The United Nations (UN) was created in the final months of World War II with the aim of ‘saving succeeding generations from the scourge of war’ (UN Charter). Critical to this mission is the UN Security Council (UNSC), upon which the UN Charter bestows primary responsibility for the maintenance of international peace and security. The Council’s peace and security powers are far-reaching, making it the most powerful international body in history. When faced with a threat to the peace, breach of the peace or act of aggression the UNSC can employ a wide range of Chapter VII enforcement measures, including sanctions and the use of force. In addition to this coercive power, the Council possesses substantial legal authority as its Chapter VII decisions are legally binding on all 193 UN member states. Because of its prominent and powerful role in international law and international relations, the Council has been described as the global ‘executive of the international community’ (Simma 2012).
A central reason for the failure of the UN’s predecessor, the League of Nations, was that key states like the United States chose not to join. The UN’s founders therefore created a strong incentive to secure the active participation of the five great powers of the time, namely China, France, Russia, the United Kingdom and the United States (P5). The UN Charter extended permanent Council membership to these states, as well as the ability to veto prospective Council action. This guaranteed that the UNSC would not take action that might undermine the key strategic interests of those members. Yet the division of the Council into the P5 and the remaining ten non-permanent members (the E10) – who are elected from the general UN membership for two-year terms and do not have veto power – clearly undermined the UN Charter’s endorsement of the principle of the sovereign equality of states.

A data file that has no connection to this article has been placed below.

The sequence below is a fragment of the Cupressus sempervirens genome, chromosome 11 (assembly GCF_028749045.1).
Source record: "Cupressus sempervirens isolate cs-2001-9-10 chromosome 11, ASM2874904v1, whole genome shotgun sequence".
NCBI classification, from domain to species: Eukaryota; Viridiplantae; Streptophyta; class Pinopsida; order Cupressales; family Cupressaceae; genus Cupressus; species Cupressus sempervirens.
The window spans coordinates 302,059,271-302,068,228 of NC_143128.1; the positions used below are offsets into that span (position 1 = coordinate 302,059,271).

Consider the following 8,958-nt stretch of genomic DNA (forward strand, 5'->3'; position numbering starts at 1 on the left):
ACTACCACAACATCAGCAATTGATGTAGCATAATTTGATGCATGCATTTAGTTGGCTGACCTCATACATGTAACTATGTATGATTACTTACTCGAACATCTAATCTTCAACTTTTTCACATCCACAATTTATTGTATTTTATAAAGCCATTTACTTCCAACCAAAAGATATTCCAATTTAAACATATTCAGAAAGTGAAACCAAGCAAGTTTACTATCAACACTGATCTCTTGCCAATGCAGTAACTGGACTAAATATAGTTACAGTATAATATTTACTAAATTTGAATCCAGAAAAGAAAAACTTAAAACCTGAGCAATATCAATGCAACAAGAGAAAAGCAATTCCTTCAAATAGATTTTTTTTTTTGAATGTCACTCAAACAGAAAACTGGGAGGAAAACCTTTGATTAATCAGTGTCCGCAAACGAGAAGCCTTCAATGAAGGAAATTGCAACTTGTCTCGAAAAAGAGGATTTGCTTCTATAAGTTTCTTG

The creation of the veto has been criticised as setting up a system of ‘power over principle’ and ‘might makes right’. Many scholars identify this power imbalance as a fundamental flaw that prevents the Council from meeting its responsibility to maintain international peace and causes it to act in an ad hoc and unprincipled manner. The Council is pilloried for its inconsistency and for suffering a ‘democratic deficit’. A commonly advocated strategy to combat these shortcomings is to undertake structural reform of the Council. The goal of such reform is to enlarge the Council and make it more responsive to the broader UN membership. Yet the ability of the P5 to veto any proposed reform means that there is little prospect of addressing what is seen to be the main problem, namely the veto itself. Moreover, the unwillingness of the most powerful non-permanent countries to set aside their own ambitions and agree on a broadly acceptable reform model has further thwarted reform efforts.
This project undertakes a comprehensive empirical study of how non-permanent members build and maintain power and influence on the UNSC and documents insights of critical players in Australia’s UNSC delegation during its 2013–14 elected term. It also evaluates the major achievements of other non-permanent members since 1990 with the aim of explaining how, why and when non-permanent members are best able to secure their interests and exercise influence on the UNSC.
The aims of the project are to:
(1) generate new knowledge about how, where and when non-permanent members have made a difference to the UNSC decision-making and norm developing processes;
(2) contribute new empirical data about important moments of UNSC lawmaking; and
(3) produce empirical evidence to inform the choice of strategies by Australia and other states in order to promote and secure their national interests in complex global governance institutions.
The project focuses on six areas of UNSC activities where non-permanent members have the potential to influence decision-making: force, sanctions, non-proliferation, peacekeeping, and working methods.
Australian Research Council Discovery Project DP150100300